There’s a lengthy and detailed chapter on The Great Parch, the Realm of Aqshy (Fire). Considering there’s no previous frame of reference one has to understand life in the Mortal Realms, this is invaluable and also very interesting. You learn about the peoples and cultures, how they sustain themselves, and the unique geography. Plot seeds are scattered about the text and there are a number of conflicts to explore in this harsh world. The Great Parch is an excellent points-of-light setting and perfect for the core book. Presumably the others will be detailed over time. While not unique to Aqshy, I particularly like the section on religion that follows the Great Parch chapter, as it helps playersguide their characters in a world where they may walk side-by-side with gods.
So it is into a world of danger and war that the “Soulbound” enter. They are a resurrected order of champions mystically connected. They operate in a unit known as a “Binding”, whose members may be the best of friends or most grudging of allies. Nevertheless they are …bound… to each other’s mutual aid. This is an excellent way to organize the PCs, as again, the setting is different enough that GMs and players can use help to answer the question “why are we adventuring?”
Characters are built either completely freeform from a set pool of points, or mildly adjusted after choosing one of 23 Archetypes (that represent a wealth of unit options from the miniatures game.) Again, the designers were very considerate in providing the Archetypes to help communicate the flavor of the setting, but also mindful that you might want to define your own character. If creating freeform you choose a Species (Human, Duardin (dwarf), Aelf, Sylvaneth (tree spirit), or Stormcast Eternal. The latter are souls reforged by Sigmar into impressive fighting machines.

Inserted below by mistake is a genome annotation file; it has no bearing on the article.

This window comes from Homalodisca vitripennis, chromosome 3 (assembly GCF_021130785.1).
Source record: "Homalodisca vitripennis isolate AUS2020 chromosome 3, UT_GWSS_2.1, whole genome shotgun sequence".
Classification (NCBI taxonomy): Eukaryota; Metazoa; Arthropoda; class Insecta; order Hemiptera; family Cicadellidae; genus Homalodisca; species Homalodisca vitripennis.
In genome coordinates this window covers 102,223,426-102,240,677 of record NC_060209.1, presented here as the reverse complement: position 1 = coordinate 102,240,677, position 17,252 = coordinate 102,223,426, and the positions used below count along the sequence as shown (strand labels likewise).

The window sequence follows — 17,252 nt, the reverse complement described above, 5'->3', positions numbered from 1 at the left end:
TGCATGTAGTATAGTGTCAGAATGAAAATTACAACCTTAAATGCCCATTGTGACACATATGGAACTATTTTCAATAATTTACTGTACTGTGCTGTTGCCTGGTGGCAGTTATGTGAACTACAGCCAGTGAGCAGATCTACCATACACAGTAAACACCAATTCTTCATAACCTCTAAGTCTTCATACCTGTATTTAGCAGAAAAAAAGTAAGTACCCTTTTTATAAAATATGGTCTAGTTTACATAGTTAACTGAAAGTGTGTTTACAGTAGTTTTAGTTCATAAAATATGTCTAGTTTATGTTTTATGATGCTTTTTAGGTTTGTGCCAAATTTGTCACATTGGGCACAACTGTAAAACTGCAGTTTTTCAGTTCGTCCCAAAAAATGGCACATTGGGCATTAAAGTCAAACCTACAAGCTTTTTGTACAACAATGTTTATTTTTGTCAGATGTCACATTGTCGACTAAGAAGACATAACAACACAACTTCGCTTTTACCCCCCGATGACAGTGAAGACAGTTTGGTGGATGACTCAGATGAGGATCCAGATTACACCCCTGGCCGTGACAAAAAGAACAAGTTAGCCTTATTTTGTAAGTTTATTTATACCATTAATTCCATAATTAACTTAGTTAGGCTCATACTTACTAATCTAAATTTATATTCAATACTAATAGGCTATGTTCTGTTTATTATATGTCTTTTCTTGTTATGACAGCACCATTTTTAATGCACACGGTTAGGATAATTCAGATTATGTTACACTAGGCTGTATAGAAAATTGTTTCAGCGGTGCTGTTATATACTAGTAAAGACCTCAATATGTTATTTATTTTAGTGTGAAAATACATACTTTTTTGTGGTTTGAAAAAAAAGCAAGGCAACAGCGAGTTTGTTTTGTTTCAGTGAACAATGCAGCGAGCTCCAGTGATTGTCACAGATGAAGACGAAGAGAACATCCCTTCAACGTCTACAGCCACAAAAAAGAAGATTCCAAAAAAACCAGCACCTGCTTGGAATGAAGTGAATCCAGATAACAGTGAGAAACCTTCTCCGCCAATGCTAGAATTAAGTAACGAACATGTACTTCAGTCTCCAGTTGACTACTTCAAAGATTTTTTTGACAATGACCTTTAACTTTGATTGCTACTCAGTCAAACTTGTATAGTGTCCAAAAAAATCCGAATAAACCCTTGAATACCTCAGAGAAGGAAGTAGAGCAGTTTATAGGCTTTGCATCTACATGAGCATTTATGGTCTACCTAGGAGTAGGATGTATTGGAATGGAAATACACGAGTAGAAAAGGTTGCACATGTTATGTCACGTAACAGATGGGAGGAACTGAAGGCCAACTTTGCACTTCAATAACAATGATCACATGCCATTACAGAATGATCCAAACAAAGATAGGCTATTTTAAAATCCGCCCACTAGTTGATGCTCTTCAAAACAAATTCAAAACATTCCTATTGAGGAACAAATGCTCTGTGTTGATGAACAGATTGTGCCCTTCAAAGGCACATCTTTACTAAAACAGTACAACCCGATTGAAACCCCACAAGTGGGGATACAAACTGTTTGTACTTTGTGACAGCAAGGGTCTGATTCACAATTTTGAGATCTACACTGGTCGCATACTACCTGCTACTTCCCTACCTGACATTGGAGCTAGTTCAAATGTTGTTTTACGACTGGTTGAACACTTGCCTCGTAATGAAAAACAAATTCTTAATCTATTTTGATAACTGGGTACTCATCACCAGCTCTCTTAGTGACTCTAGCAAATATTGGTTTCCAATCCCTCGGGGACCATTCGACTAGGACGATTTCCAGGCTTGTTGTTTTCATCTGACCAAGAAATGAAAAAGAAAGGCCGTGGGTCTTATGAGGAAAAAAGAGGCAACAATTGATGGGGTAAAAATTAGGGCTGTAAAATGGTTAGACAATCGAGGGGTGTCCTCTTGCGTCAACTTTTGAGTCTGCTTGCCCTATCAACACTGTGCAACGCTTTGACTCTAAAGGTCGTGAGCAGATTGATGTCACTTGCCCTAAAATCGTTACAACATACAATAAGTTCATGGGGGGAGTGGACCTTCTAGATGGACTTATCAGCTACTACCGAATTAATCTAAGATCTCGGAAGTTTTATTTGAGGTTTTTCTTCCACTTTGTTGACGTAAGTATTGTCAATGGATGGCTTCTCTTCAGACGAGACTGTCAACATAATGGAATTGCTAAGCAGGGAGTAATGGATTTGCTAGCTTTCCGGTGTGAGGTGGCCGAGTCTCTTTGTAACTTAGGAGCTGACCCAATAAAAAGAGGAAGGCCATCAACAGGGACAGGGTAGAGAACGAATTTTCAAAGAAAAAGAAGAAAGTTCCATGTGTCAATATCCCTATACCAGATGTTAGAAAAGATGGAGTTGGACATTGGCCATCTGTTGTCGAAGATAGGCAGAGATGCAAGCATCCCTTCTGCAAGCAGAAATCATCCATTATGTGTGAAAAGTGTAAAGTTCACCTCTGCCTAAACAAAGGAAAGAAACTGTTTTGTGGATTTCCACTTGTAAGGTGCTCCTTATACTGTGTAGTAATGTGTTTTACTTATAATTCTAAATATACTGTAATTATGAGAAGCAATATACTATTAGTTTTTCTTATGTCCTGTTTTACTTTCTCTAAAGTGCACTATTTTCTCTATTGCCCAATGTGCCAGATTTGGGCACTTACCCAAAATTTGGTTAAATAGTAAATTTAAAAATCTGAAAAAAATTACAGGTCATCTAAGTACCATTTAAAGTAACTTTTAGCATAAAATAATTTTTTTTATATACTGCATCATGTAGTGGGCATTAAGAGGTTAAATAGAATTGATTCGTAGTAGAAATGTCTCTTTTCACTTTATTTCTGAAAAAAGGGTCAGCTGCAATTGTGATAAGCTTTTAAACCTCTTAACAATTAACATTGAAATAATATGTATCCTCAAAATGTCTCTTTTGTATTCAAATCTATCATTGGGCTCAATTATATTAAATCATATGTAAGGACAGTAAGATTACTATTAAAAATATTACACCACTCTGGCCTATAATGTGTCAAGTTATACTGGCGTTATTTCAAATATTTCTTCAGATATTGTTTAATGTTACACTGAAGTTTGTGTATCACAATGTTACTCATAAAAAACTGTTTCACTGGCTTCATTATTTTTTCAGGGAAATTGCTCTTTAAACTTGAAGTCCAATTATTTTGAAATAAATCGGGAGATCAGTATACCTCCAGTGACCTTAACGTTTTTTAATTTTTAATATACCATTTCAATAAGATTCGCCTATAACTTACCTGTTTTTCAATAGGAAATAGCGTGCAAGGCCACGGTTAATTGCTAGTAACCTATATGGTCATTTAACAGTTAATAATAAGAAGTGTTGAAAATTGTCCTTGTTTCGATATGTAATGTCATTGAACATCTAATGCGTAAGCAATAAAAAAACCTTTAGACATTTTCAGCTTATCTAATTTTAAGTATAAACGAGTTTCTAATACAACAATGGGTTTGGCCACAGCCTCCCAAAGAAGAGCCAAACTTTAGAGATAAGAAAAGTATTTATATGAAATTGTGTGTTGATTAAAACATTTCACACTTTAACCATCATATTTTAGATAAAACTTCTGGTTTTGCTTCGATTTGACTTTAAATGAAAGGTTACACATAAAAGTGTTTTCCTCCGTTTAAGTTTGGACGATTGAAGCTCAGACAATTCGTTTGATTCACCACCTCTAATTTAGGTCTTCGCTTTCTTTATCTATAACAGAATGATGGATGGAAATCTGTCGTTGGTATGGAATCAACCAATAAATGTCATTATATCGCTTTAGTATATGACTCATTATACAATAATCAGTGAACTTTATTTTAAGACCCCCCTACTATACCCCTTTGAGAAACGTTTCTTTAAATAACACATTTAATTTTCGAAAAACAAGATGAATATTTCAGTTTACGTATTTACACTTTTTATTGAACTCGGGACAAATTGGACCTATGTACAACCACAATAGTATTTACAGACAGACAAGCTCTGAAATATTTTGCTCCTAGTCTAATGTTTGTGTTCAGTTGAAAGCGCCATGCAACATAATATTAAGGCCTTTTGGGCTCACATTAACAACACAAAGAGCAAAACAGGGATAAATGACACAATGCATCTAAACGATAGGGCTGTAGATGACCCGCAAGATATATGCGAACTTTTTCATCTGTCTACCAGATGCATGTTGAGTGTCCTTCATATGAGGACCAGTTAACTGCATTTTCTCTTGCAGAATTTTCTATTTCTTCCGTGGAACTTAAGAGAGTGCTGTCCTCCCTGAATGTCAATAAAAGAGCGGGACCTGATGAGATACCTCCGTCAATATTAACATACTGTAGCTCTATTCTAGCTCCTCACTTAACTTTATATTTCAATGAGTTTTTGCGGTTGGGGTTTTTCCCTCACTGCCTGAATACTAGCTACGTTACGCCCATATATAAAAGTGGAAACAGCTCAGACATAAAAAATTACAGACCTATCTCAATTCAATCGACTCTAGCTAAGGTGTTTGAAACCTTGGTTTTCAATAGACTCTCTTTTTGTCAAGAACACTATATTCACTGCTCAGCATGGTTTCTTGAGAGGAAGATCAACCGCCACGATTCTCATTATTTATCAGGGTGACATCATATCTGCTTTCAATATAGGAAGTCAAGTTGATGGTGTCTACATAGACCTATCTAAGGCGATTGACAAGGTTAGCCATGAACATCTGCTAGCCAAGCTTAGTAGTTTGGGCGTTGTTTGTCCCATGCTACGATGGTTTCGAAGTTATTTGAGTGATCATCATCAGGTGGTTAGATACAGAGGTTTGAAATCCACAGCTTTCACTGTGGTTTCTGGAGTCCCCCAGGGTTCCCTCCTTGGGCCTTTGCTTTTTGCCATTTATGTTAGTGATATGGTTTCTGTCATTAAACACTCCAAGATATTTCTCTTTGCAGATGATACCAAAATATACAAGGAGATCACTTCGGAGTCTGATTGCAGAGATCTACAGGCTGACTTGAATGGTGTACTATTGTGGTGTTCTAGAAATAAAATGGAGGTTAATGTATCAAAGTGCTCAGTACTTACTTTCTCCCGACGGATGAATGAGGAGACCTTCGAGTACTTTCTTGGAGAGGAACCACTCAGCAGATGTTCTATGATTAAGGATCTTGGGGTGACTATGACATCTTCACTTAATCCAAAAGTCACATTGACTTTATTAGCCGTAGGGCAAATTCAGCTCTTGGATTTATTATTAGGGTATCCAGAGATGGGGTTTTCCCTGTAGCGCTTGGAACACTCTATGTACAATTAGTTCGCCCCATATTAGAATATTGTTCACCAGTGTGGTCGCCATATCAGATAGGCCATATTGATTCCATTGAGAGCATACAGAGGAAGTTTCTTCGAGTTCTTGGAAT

You assign points to your three Attributes (Body, Mind, Soul), Skills (learned abilities), and select any Talents you are entitled to (special abilities like spellcasting or various martial feats), then pick some gear and assign Goals – the fulfillment of which will gain you experience points to advance your character. Character creation is pretty short and sweet, open enough to allow many possibilities, and with plenty of examples and guidance to help fit the flavor of the setting. While building a character freeform I found the Archetypes additionally useful to indicate how many points I should spend in each area to keep my character on par with them.